As I walked down the heavily armed Second World War trench that transports visiting fans to The Den, I was 100% certain we were going to lose to Millwall. Everything pointed to it.
Mark Bowen had just been rewarded with a new contract – sure to lose. We were on a ten-game non-losing streak – sure to lose. Hordes of happy Berkshire boys were in full song insisting that we were going up – sure to lose. Bowen had just been nominated for manager of the month – sure to lose. Jon Dadi Bodvarsson was in their match day squad – sure to score. Clearly the football gods had decided we needed a lesson in reality. And so it transpired. Brutally.
From the first whistle to the last, Millwall came at us like a pack of pit bulls who’d had their testicles slapped. Not for a moment did they let up. 97 minutes of relentless snapping at heels, biting tackles, getting there first and arriving in threesomes. Every time Ovie Ejaria or John Swift got the ball, they were given a split second to dwell on it, then bam. In came a pit bull. And another. And another.
So that was the first part of their game plan – bite and harry the Berkshire poodles into inconsequentiality. The second part was even simpler. Get the ball wide. And centre it. Sooner or later eight-foot-tall centre forward, Matt Smith, was sure to head it in. The first half consisted of pretty much nothing else. Cross after cross came flying in, and only a heroic stint with his head by Michael Morrison and a marginally less heroic contribution from Liam Moore kept them at bay. Rafael was alright, too, although dealing with cold winds and eight-foot-tall forwards is definitely not his forte.
Reading had lined up in their predictable recent formation with Ejaria on the left as the rapier and Yakou Meite on the right as the club, and with Sam Baldock replacing the much-missed Lucas Joao in the middle. It didn’t work. From the off, Millwall targeted the Reading left, where Ejaria was leaving Tyler Blackett to fend mostly for himself. Meite, meanwhile, blundered about on the right getting relentlessly dispossessed. I presume he was in the side for his heading ability because nothing else makes sense.
It didn’t help that the pitch looked as if had been ploughed up to grow marrows. Or that the ball went mysteriously wrong soon after kick off. It was supposed to be round and firm – good for passing – but this one was squarish and soft – not good for passing. Rafael complained, and it was changed. Later in the game it had to be changed again. All very strange. As was the weird interruption which saw the referee stop the game and march over to the two managers to update them on nasty home crowd behaviour. Most of us imagined it was to do with racism. The half-time announcement blamed it, instead, on homophobia. Apparently, the home fans had been jeering the linesman. Millwall. You couldn’t make it up.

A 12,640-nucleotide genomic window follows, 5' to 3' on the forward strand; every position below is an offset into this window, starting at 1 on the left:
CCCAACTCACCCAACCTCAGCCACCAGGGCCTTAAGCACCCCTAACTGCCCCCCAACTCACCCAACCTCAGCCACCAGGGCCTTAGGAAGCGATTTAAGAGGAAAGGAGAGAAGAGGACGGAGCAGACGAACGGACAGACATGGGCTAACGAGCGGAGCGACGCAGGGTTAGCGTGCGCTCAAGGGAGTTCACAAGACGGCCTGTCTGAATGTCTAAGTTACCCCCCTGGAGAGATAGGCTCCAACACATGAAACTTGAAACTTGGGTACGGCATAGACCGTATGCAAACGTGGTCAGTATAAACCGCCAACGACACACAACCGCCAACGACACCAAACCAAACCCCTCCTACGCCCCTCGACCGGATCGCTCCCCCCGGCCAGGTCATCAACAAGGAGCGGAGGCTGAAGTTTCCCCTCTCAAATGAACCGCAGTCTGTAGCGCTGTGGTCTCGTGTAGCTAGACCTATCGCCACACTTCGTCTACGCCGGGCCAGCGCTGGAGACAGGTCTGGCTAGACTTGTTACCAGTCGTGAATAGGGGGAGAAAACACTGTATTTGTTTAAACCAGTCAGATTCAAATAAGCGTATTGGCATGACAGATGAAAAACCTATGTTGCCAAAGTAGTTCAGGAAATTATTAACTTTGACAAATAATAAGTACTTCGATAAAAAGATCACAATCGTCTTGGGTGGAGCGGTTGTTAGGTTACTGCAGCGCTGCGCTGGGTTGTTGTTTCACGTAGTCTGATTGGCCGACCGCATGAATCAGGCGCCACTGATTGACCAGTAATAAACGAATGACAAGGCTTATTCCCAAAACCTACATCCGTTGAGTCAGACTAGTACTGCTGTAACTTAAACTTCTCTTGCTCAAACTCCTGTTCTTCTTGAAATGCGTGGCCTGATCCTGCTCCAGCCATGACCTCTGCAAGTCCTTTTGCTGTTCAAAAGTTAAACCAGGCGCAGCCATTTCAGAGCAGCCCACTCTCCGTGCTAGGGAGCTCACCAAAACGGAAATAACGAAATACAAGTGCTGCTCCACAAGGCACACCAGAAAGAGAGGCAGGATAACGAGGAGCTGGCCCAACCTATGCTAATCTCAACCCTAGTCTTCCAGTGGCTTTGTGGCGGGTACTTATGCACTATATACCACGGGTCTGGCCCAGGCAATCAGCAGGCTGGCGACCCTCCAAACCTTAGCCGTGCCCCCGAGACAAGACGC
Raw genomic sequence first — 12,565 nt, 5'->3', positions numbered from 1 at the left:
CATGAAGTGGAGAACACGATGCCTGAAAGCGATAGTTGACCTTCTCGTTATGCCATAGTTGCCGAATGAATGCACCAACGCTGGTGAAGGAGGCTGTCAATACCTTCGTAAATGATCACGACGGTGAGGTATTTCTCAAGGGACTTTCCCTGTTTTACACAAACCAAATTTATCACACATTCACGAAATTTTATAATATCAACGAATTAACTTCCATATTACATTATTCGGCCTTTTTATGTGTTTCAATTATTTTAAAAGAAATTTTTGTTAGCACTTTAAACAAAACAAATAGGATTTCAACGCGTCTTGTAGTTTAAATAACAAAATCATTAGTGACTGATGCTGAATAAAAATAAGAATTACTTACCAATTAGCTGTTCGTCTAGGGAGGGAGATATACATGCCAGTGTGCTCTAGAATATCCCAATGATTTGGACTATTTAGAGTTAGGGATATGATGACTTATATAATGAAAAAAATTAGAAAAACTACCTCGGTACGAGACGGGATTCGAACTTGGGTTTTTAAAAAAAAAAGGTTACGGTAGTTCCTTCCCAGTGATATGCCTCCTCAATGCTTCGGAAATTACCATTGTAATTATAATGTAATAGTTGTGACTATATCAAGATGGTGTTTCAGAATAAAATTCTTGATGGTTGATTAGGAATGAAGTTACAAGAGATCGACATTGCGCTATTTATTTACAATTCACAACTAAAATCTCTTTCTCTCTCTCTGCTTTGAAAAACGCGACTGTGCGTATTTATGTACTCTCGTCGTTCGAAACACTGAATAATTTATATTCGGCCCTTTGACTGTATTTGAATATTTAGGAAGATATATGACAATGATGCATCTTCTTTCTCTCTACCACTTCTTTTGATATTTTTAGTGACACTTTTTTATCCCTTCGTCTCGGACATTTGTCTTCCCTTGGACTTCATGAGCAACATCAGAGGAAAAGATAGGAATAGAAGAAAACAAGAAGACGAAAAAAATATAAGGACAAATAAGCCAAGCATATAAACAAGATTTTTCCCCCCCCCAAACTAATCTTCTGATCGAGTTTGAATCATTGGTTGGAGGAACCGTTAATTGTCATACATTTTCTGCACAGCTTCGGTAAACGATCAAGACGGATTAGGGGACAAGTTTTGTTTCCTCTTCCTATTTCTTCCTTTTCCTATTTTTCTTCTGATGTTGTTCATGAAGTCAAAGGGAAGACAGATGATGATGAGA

We had one chance in the first half. Mind you it was a really good one. Just before the whistle, Rafael booted the ball upfield and somehow it fell straight into the path of Baldock who looked certain to score as he bore down on Bialkowski. But he dawdled and out of nowhere a pit bull appeared to block the shot. Brilliant defence from Murray Wallace. Bad hesitation from Baldock.
Getting to half time at 0-0 was an achievement. And given how successful Bowen’s half-time talks and re-arrangements had previously been, I fully expected the Biscuits to come out for the second half with a new approach. Instead, it was Millwall who upped their game. They snapped into even more tackles and won even more second balls. More and more crosses rained in. Jed Wallace, the annoyingly effective pivot in their midfield, sprayed it left, then right, left, then right. Smith was getting his head to everything. They were sure to score.
Before they did, however, we had our second decent chance of the game, when Swift stretched out the longest leg he could manage to get on the end of a fine cross from Blackett. Another inch and he would have had it, a certain goal. And who knows what would have happened then. But no. A few minutes later, Wallace put in another of his laser crosses, there was another mad scramble in the Reading goal mouth, and this time Smith got his toe to it rather than his head, and in it flew.
Reading brought on Puscas and went for an equaliser. After an unusually nice bit of build-up they got the ball to him in front of goal. Puscas immediately fumbled it in typical Puscas fashion. A couple of passes later it was in our net. Bodvarsson, of course.
One corner in the entire game. Not a single shot on target. Millwall had 22 attempts on goal (though it seemed like more). We had eight (though it seemed like less). Has the Bowen bubble burst, or was it just one of those games? Hmmm.